However, the present results suggest that problematic pornography use is more related to the frequency of viewing pornographic videos than the time spent engaged on each occasion. Despite the fact that frequent use of pornography is an essential part of problematic pornography use, frequency alone cannot be considered a satisfactory definition of this phenomenon

Recent research has confirmed this notion, because the relationship between the frequency and duration of use and problematic behavior itself is positive but only moderate (e.g., Brand et al., 2011; Grubbs et al., 2015; Twohig et al., 2009). Therefore, labeling people as problematic pornography users based only on the duration or the frequency.


Furthermore, regarding the form of the pornographic material, the frequency of pornographic video viewing was more strongly related to PPCS scores than viewing pornographic pictures or reading pornographic stories and thus in accordance with previous results (Brand et al., 2011). The frequency of masturbation was also moderately related to problematic pornography use. The strength of this relationship appeared to be even stronger than the association between PPCS scores and the frequency of viewing pornography during masturbation.

More specifically, a high level of sexual behavior might be a precursor of problematic pornography use, and it is assumed that both problematic pornography use and frequent masturbation are both consequences of hypersexuality. Therefore, problematic pornography use can appear under the umbrella of hypersexuality similarly to frequent masturbation, going to strip clubs, and engaging in phone sex and various forms of cybersex (Kafka, 2010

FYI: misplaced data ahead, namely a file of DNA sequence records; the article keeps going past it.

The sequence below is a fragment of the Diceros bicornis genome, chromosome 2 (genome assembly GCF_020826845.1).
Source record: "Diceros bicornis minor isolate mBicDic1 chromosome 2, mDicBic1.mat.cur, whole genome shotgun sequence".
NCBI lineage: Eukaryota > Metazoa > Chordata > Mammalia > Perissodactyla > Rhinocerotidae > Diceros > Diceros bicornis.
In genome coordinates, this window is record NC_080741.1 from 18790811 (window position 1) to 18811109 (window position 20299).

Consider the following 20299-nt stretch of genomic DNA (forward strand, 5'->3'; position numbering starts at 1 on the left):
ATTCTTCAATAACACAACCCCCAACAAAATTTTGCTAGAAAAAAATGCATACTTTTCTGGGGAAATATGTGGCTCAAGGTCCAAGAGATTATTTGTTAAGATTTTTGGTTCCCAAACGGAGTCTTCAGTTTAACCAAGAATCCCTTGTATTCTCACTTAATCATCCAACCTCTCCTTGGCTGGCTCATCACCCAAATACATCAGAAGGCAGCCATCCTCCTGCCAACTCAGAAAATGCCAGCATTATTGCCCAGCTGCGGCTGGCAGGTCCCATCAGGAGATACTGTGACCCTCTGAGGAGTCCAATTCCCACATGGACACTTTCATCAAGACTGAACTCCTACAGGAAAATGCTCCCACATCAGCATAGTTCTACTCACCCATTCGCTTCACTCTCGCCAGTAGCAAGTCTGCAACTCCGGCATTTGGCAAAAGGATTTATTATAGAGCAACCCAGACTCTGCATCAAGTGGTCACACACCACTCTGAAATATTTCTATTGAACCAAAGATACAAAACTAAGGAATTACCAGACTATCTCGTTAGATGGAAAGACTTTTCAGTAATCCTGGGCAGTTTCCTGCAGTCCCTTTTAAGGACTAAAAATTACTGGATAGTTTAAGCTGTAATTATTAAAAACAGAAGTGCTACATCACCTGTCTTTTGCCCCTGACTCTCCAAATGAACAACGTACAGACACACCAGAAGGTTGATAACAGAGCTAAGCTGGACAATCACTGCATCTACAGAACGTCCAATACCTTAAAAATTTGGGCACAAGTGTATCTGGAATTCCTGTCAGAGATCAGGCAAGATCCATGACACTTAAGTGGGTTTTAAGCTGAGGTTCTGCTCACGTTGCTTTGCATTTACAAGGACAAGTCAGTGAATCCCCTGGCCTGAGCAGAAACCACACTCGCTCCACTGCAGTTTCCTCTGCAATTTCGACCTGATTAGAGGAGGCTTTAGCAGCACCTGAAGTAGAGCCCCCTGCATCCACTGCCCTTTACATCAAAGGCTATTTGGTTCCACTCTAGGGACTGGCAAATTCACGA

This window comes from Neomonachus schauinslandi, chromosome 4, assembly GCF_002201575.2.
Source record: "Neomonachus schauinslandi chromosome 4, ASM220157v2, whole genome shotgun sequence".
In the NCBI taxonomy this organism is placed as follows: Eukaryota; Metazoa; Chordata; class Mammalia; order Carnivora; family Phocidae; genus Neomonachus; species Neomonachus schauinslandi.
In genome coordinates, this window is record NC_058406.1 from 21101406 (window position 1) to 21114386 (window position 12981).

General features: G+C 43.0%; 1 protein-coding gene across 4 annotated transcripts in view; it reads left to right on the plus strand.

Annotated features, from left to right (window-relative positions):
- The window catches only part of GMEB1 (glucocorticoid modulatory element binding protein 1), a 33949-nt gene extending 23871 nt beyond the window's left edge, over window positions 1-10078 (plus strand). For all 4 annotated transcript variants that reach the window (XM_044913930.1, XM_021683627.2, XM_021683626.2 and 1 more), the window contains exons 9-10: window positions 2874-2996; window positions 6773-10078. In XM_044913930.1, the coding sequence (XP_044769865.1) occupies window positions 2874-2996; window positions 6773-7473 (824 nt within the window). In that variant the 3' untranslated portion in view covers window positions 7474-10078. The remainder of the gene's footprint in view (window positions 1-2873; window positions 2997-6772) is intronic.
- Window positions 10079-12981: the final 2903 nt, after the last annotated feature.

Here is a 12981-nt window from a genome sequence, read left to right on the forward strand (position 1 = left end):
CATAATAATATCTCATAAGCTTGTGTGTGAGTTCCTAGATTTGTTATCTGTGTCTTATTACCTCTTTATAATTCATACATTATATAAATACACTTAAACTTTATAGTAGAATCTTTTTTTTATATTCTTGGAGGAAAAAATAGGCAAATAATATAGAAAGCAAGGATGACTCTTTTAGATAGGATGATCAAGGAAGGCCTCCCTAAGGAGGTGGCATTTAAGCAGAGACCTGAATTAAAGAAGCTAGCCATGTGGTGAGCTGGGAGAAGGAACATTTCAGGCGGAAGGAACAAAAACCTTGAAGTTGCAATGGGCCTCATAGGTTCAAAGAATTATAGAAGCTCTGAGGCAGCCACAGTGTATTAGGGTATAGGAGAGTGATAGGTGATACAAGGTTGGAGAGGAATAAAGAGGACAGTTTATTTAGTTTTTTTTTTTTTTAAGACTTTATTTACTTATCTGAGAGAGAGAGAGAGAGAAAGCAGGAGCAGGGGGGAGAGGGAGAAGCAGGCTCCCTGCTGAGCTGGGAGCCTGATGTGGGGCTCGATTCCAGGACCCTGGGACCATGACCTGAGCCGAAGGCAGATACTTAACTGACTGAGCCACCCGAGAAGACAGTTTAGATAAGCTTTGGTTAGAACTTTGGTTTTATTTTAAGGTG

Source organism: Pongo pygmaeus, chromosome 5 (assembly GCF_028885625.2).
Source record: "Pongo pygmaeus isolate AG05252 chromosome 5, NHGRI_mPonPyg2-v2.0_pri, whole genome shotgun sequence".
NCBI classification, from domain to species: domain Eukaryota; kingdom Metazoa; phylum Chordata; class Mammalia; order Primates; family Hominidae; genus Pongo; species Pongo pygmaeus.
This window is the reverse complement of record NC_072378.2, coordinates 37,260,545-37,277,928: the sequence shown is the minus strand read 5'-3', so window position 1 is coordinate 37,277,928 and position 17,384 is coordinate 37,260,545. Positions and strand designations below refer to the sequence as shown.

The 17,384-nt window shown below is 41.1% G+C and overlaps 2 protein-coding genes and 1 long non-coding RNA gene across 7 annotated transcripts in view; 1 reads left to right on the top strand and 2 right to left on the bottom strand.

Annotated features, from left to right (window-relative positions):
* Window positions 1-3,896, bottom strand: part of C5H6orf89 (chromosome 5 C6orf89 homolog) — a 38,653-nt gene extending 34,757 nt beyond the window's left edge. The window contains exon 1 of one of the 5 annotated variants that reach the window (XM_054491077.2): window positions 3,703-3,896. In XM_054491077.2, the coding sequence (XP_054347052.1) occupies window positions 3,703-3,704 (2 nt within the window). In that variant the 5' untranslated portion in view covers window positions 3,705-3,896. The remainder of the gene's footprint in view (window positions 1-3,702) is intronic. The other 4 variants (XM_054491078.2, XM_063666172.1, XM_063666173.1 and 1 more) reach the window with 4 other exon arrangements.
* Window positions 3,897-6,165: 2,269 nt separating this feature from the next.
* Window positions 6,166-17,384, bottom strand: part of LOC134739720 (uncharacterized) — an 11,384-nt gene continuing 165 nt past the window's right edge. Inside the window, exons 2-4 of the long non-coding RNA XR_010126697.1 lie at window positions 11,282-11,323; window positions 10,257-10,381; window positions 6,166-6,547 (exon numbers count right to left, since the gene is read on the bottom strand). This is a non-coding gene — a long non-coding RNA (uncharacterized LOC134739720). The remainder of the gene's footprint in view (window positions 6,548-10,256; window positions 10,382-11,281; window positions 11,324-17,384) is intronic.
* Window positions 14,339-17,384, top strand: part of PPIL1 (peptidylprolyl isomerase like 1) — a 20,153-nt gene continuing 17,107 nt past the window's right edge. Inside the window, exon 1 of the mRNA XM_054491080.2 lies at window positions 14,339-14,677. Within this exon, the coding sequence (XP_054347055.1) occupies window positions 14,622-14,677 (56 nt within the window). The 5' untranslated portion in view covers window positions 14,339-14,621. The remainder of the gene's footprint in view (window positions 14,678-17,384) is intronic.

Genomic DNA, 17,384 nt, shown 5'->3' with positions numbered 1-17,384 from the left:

These individuals had high scores on each PPCS component. However, it is important to note that all three groups had relatively lower scores on the conflict component. Arguably, problematic pornography use is not as visible as other forms of problematic behaviors or addictions (such as substance abuse or drinking alcohol). Therefore, the interpersonal conflicts are not as prevalent as in the case of other potentially addictive behaviors. Despite the fact that the at-risk group viewed pornography more frequently and spent more time engaging in it on each occasion, the differences between the low-risk and at-risk groups were only trends.

sensitivity and specificity analyses revealed an optimal cutoff of 76 points for diagnosing problematic pornography use with the PPCS future studies should further validate this cutoff in a clinical sample to consolidate the present findings. Also, it is important to note that the use of scales is limited when employed as an early diagnostic indicator, because only clinically based interview studies are appropriate to diagnose that a specific behavior is truly problematic or pathological for a given individual (Maraz, Király, & Demetrovics, 2015).